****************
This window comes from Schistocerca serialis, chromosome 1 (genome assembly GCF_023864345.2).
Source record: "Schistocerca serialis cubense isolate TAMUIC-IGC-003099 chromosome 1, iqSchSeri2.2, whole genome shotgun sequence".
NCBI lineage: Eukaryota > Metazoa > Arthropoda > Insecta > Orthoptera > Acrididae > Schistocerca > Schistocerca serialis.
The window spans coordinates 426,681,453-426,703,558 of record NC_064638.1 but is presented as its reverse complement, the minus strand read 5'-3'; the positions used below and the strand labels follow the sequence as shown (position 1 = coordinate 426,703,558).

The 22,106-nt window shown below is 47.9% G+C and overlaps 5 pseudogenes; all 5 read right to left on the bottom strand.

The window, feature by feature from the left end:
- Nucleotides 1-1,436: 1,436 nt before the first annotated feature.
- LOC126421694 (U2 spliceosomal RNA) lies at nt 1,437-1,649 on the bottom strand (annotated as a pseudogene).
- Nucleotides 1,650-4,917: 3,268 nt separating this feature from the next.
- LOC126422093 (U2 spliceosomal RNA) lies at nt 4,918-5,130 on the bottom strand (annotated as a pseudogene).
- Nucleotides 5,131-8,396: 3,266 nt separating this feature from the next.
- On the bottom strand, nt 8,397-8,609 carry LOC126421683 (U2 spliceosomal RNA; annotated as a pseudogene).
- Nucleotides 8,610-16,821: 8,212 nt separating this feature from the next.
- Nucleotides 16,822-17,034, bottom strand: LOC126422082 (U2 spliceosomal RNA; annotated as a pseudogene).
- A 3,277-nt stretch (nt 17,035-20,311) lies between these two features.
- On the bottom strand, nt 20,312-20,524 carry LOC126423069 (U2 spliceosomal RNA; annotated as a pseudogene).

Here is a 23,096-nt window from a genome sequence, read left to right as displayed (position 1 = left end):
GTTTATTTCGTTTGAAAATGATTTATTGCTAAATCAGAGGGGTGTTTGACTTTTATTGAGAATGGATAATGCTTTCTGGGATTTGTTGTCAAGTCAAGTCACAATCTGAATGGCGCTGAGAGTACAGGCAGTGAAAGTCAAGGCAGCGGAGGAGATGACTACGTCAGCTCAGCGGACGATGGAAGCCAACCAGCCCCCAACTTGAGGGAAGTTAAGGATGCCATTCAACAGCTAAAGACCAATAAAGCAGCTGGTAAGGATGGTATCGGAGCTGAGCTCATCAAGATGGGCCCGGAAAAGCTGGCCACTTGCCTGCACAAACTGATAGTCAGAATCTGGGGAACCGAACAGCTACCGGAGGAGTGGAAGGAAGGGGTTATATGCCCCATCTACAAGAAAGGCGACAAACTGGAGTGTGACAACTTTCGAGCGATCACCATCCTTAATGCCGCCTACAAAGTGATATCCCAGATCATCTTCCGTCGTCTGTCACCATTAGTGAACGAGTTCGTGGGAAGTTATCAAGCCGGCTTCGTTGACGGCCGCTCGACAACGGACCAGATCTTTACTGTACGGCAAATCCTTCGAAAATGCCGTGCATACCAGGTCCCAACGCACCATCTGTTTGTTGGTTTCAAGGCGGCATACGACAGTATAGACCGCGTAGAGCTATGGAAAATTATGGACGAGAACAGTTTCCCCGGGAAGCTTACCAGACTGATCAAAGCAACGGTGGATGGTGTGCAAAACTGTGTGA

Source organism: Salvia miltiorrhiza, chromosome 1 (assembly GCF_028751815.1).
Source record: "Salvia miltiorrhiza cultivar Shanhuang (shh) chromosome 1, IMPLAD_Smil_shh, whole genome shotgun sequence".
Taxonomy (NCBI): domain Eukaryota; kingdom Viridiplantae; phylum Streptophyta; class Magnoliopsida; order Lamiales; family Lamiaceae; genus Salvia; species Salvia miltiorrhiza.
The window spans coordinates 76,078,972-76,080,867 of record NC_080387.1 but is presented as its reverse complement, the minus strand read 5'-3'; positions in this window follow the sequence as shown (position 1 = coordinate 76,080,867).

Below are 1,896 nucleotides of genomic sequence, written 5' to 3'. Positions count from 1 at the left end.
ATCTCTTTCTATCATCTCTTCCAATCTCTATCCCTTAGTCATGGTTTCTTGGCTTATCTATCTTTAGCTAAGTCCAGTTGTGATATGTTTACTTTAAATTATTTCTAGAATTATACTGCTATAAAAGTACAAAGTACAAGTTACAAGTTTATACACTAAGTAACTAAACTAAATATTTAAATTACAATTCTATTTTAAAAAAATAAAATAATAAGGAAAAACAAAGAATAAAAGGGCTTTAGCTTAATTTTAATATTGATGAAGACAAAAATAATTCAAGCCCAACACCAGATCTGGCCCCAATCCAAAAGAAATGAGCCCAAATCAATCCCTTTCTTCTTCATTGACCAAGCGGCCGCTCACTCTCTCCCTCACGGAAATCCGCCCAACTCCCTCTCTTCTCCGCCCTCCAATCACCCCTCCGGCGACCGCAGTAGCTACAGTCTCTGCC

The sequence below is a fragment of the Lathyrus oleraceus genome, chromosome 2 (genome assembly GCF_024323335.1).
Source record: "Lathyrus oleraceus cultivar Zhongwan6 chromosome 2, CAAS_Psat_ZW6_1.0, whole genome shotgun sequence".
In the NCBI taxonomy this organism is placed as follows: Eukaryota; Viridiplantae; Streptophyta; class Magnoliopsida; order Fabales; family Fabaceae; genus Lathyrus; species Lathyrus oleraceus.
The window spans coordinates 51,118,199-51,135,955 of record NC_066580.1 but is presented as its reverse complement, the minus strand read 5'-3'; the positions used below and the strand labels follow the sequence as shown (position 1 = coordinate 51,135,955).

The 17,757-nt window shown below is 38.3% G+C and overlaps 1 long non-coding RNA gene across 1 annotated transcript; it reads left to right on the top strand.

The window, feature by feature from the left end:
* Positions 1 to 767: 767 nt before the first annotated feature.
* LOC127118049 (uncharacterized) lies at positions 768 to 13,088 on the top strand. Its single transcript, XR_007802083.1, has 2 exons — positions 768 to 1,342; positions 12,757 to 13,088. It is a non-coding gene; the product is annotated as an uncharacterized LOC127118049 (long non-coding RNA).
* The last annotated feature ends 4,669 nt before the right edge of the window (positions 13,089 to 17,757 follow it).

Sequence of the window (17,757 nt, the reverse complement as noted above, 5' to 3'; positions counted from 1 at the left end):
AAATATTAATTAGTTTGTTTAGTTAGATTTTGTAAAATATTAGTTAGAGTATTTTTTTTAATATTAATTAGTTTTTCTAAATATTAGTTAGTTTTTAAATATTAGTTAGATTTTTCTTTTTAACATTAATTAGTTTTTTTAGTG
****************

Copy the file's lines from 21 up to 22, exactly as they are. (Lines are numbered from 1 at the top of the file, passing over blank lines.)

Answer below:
Taxonomy (NCBI): domain Eukaryota; kingdom Viridiplantae; phylum Streptophyta; class Magnoliopsida; order Lamiales; family Lamiaceae; genus Salvia; species Salvia miltiorrhiza.
The window spans coordinates 76,078,972-76,080,867 of record NC_080387.1 but is presented as its reverse complement, the minus strand read 5'-3'; positions in this window follow the sequence as shown (position 1 = coordinate 76,080,867).